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3 Takeaways From Johnson Controls' Q2 Earnings

By Scott Levine - Apr 25, 2016 at 12:53PM

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Shares jumped more than 6% following its earnings release. Why was the market so happy?

Image source: Johnson Controls corporate website

Johnson Controls (NYSE: JCI) reported earnings this week. How did the company fare in the second quarter? Growing diluted earnings per share 18% year over year, the company appears to have had a successful quarter. But let's dig in further and see what it all means in the long term.

Building on building efficiency
The second largest operating segment by net revenue, building efficiency will become the largest when the automotive interiors business spinoff is complete. It's important, therefore, to keep a close watch on the segment, for it will be a large part of the company's new identity.

On the Q1 conference call, management warned that difficulty securing federal jobs and weakness in China and the Middle East could impede second quarter growth, resulting in sales growth between 4.5% to 5.5%. Actually, the company reported weakness in Europe and Latin America during the quarter, but it was just a blip on the radar -- the segment's net revenue increased by a whopping 33%. Systems and service contributed largely to the growth: Orders in North America increased by 7% and Asia grew by 9%.

The top line was only one of several bright spots for the segment. Growing 2%, the backlog now stands at $4.7 billion -- important since it reported no growth during the first quarter. Segment margin also reported growth, improving by 50 basis points. The increase in sales plus the margin expansion contributed to segment income climbing an impressive 42% (43% if you exclude foreign exchange) year over year.

Staying power
Playing second fiddle to building efficiency, the power solutions segment reported Q2 net revenue level with that from the same period last year.

Image source: Johnson Controls Corporate website.

Although the company reported higher volumes in the Americas and Asia, volumes in Europe declined. In fact, the company delivered a record 2.6 million batteries to China in the quarter -- a 60% increase year over year.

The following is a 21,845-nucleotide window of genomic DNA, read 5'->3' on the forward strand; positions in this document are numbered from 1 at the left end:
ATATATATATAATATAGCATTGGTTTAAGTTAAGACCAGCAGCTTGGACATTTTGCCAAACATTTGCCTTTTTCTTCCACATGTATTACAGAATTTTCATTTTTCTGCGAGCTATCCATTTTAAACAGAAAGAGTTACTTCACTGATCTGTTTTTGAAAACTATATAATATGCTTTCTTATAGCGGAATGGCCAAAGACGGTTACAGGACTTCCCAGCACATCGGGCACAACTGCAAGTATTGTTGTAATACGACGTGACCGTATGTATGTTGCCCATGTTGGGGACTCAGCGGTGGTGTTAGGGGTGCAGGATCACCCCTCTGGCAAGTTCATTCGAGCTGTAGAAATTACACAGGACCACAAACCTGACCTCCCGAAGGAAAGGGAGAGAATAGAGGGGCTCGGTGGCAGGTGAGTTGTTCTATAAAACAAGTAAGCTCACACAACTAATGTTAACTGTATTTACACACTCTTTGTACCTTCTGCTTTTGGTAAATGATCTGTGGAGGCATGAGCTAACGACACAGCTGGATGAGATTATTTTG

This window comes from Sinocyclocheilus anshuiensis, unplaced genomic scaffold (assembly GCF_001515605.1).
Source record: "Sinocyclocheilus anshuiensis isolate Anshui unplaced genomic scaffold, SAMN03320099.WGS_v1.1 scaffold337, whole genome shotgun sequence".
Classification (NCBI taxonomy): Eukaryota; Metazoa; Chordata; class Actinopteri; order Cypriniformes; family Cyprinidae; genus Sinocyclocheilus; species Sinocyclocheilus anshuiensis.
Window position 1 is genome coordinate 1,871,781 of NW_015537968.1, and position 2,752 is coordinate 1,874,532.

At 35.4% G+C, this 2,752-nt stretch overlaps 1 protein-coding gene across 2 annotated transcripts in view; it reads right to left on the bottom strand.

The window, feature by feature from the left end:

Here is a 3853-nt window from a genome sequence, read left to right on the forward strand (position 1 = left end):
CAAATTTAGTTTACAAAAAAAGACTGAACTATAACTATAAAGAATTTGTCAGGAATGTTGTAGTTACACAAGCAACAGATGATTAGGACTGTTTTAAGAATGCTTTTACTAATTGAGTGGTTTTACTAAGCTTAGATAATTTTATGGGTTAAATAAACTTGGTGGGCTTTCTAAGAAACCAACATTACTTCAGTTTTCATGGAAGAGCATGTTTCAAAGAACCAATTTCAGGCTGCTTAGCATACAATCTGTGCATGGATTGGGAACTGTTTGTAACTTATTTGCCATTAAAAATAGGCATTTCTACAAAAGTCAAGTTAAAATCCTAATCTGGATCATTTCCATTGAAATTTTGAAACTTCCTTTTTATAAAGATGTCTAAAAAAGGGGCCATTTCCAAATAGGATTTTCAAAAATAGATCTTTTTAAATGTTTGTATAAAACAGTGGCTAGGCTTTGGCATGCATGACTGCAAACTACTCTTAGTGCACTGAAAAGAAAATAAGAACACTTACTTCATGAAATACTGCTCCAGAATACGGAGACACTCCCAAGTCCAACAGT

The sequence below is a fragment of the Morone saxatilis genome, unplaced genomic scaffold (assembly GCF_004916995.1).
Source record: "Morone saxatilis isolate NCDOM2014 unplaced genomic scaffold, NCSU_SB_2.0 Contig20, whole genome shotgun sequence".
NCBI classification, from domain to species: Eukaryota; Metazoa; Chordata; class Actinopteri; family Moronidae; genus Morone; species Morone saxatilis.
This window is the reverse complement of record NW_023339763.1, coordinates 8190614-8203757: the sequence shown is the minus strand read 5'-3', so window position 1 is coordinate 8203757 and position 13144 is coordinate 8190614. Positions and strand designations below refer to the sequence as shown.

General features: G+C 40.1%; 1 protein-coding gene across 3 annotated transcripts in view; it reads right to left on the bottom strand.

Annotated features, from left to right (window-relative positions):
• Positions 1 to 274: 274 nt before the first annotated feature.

The company reported 18% growth in global shipments for its AGM batteries -- located in stop-start vehicles. In an investor presentation last December, management noted that it is looking to increasing AGM sales to drive sales growth for the segment between 9% to 11% for FY 2016. In the same presentation, management forecast AGM sales -- an important piece to the long term plan for the segment -- more than doubling from 12.4 million in FY 2015 to 26.9 million in FY 2020.

Also staying about level, segment margin rose 10 basis points year over year. Segment income was also level with the same period last year; excluding foreign exchange, though, it grew by 3%.

M&A update
In addition to organic growth, Johnson Controls is counting on a joint venture with Hitachi, merger with Tyco International, and spin off of its automotive interiors business to help effect the company's transformation. Though it didn't release specific figures -- citing incremental revenues -- management noted that the joint venture with Hitachi seems to be moving in the right direction. According to Alex Molinaroli, Johnson Controls chairman, president, and CEO: "In Building Efficiency, the Johnson Controls-Hitachi joint venture is exceeding our expectations."

Regarding Tyco, management maintained that the merger is expected to be completed by Oct. 1, and it followed suit with the automotive interiors spin off into the new entity, Adient. Details of Adient's financials have not been released, though management expects to file them in Form 10 with the SEC by the end of April. Confirming that separations costs of $400 million to $600 million for FY 2016 are in line with previous estimates, management expects the separation to be completed on October 31, 2016.

The takeaway
Although overall revenue dropped 2% year over year, investors should shrug this off; the decline primarily stemmed from an 18% drop in net revenue for the automotive experience segment -- a segment that, presumably, will no longer exist by the end of the year. Excluding the segment, net revenue from what will be left, building efficiency and power solutions, grew by a combined 20% -- a reassuring sign for long-term investors.

If investors weren't pleased enough with the company's Q2 performance, perhaps they will be with management's revised guidance for the year. Raising it from diluted EPS of $3.70 to $3.90, management is forecasting FY 2016 diluted EPS of $3.85 to $4.00.

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